Jesus directly confronted the powers and systems of his day that kept the poor folks in their place, and we know what happened to him for his trouble. Still, I want to remind all of us that we have a weapon that was not available to Jesus. We have a vote, and we do not put ourselves at risk when we exercise this power. Whether we think of the School Board, the County Board, the City Council, the state legislature or the national elections, we have a voice in what happens here.

We have the chance to vote for those people whom we think will do the most good. Yes, but the most good for whom? For me? For my family? Or for the whole community, the whole state, or the whole nation?

Are we willing to give up some stuff, like a little more tax money, in order that others have a better chance? Do we only support those politicians who will make our lives easier, or do we support those who will consider all of society? Do we support what’s good for the schools only so long as we have children in school, or do we always support what’s good for the schools, because that makes a better community?

Yes, I know, Jesus said, “The poor will always be with us.”

And I’d say there will always be criminals, whether of the smash and grab sort or the Wall Street sort. However, I’m convinced that the numbers of both would be much less if the middle class were larger.

This week David and I went to a meeting with the director and two employees of an organization called “Ruby’s Pantry.” This is an outreach program of a 501C3 non-profit that distributes leftover food to rural communities from large corporations, which would otherwise have been throsn away.

Ruby’s Pantry is open one day a month, staffed entirely by volunteers. Anyone can come, and the people who come to the pantry pay $20 and will receive somewhere between $70 and &150 worth of food. Of the $20, $18 goes to the non-profit organization that collects and distributes the food, Ruby’s Pantry. The rest stays in the local community and is used for benevolence, as determined by the sponsoring church or non-profit.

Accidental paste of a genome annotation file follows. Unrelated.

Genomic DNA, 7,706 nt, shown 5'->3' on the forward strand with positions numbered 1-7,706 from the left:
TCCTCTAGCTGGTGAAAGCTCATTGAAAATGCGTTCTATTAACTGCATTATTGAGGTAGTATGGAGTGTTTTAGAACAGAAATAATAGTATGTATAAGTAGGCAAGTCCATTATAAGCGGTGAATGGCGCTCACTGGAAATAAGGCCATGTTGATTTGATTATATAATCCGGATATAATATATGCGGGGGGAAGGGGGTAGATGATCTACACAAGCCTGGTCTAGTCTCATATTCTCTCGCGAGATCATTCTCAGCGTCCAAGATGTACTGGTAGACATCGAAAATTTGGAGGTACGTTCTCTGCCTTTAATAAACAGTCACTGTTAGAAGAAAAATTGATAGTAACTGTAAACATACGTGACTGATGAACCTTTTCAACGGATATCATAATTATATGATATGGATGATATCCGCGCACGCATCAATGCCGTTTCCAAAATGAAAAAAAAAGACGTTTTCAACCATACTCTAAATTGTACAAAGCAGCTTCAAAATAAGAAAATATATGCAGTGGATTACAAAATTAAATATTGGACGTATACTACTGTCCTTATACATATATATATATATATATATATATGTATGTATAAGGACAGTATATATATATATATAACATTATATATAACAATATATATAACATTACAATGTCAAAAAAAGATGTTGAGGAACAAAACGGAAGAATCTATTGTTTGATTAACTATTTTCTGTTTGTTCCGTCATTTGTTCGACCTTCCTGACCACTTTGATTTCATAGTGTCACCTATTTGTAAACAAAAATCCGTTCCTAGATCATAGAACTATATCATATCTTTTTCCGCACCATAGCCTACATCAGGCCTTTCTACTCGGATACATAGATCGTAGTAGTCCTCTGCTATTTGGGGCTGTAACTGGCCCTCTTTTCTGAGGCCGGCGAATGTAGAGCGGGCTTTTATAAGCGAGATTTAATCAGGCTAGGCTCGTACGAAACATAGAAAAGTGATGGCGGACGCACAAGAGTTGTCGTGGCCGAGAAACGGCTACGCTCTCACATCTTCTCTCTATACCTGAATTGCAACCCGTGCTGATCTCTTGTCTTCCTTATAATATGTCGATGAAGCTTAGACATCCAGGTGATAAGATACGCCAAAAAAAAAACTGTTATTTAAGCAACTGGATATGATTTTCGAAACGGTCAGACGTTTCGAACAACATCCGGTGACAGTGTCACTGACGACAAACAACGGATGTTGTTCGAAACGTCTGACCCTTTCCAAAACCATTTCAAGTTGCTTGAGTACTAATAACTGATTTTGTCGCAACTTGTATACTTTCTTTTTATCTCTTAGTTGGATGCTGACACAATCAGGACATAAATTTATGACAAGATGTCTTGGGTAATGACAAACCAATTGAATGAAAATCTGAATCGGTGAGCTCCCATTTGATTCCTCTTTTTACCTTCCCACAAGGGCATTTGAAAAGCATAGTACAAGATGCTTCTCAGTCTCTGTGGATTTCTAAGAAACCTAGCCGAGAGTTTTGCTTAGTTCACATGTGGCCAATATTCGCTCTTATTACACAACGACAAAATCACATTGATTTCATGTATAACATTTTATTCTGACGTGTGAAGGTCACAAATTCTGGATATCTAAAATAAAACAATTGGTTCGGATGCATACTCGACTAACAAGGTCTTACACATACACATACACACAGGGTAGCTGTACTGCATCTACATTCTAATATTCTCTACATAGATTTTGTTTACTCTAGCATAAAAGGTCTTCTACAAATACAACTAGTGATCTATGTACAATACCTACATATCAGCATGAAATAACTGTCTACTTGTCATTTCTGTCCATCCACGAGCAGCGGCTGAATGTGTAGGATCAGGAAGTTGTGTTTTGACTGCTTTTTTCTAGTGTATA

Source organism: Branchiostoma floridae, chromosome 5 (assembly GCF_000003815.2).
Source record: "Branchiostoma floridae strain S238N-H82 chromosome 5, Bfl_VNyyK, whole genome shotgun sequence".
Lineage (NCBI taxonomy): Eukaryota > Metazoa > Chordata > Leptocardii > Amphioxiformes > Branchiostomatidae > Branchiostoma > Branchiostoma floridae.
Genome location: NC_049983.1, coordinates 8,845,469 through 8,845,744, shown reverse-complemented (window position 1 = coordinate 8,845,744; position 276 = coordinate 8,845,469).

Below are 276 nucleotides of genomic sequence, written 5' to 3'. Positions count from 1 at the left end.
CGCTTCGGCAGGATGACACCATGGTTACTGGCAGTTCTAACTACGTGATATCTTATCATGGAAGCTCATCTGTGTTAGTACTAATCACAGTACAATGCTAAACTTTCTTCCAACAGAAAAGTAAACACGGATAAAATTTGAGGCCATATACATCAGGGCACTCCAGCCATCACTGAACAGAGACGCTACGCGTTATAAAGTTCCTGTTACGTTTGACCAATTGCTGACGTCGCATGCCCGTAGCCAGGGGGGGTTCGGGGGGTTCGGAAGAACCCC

We are exploring the possibility of bringing Ruby’s Pantry to I. Falls. It just so happened that the night after our meeting I stumbled upon a documentary on PBS about how much food is wasted – not just by individuals, or school lunches or restaurants, but by the food growers and the chain of companies that bring the food to market.

It was astonishing! It was shocking! I saw a truckload of perfectly healthy bananas thrown away because they did not meet the standards of the grocery chain being supplied – standards of appearance, not health or ripeness (they didn’t have the right curve to them!). Examples of celery, where so much is cut off right in the field, but cannot sell what’s cut off for the cost of the labor to pick it up and haul it away. Crops that are plowed under at least serve some purpose, but anyone who has checked out the dumpster at a local supermarket knows that large quantities are tossed.

This documentary made me realize that Ruby’s Pantry not only benefits the people who get their food, it benefits our society by making use of what would otherwise be wasted.

“How does God’s love abide in anyone who has the world’s goods and sees a brother or sister in need and yet refuses help? Little children, let us love, not in word or speech, but in truth and action.” AMEN